About Wolters Kluwer Health
Wolters Kluwer Health is a leading global provider of information, business intelligence and point-of-care solutions for the healthcare industry. Serving more than 150 countries and territories worldwide, Wolters Kluwer Health's customers include professionals, institutions and students in medicine, nursing, allied health and pharmacy. Major brands include Health Language®, Lexicomp®, Lippincott Williams & Wilkins, Medicom®, Medknow, Pharmacy OneSource®, ProVation® Medical and UpToDate®.
Wolters Kluwer Health is part of Wolters Kluwer, a market-leading global information services company. Wolters Kluwer had 2012 annual revenues of €3.6 billion ($4.6 billion), employs approximately 19,000 people worldwide, and maintains operations in over 40 countries across Europe, North America, Asia Pacific, and Latin America. Follow our official Twitter handle: @WKHealth.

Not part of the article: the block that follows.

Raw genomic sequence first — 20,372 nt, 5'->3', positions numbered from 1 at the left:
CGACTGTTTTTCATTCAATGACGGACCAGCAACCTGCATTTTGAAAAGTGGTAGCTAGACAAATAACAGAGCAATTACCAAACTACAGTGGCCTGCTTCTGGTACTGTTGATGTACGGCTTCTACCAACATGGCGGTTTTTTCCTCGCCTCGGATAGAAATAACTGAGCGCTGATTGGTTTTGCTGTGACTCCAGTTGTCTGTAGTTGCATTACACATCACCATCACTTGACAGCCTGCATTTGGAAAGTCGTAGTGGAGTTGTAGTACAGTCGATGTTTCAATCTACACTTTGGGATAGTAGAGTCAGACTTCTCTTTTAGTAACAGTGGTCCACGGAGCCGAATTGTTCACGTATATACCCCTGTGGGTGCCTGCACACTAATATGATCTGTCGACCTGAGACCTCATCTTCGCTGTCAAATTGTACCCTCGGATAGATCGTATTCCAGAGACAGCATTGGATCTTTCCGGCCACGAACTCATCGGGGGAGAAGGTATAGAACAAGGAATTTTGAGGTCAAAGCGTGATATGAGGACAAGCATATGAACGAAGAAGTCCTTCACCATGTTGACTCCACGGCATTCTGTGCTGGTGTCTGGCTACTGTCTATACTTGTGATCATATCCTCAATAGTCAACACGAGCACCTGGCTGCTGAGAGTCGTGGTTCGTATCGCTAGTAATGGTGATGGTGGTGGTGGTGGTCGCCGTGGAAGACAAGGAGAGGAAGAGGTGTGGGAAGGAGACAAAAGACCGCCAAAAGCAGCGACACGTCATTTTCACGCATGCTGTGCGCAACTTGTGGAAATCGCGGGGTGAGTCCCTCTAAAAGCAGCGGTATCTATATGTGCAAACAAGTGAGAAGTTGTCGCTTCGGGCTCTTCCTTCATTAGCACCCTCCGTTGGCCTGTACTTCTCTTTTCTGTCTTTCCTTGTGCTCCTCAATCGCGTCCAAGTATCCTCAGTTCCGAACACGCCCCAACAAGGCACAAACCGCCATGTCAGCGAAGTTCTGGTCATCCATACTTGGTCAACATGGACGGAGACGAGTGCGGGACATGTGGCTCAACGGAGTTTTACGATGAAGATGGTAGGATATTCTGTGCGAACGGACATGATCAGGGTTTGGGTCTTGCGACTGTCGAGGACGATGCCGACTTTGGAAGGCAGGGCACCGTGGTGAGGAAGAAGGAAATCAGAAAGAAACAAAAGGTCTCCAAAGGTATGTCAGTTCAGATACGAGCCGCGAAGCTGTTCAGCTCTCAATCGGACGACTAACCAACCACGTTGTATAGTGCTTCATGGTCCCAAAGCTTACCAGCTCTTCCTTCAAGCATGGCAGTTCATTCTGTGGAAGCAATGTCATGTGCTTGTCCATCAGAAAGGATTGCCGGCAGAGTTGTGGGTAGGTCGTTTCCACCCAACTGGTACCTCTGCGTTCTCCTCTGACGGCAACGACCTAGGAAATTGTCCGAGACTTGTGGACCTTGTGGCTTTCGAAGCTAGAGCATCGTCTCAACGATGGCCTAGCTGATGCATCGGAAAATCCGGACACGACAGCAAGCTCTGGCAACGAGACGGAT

Connie Hughes | Eurek Alert!
Scientists predict a new superhard material with unique properties
18.06.2018 | Moscow Institute of Physics and Technology
A sprinkle of platinum nanoparticles onto graphene makes brain probes more sensitive
15.06.2018 | University of California - San Diego
Moving into its fourth decade, AchemAsia is setting out for new horizons: The International Expo and Innovation Forum for Sustainable Chemical Production will take place from 21-23 May 2019 in Shanghai, China. With an updated event profile, the eleventh edition focusses on topics that are especially relevant for the Chinese process industry, putting a strong emphasis on sustainability and innovation.
Founded in 1989 as a spin-off of ACHEMA to cater to the needs of China’s then developing industry, AchemAsia has since grown into a platform where the latest...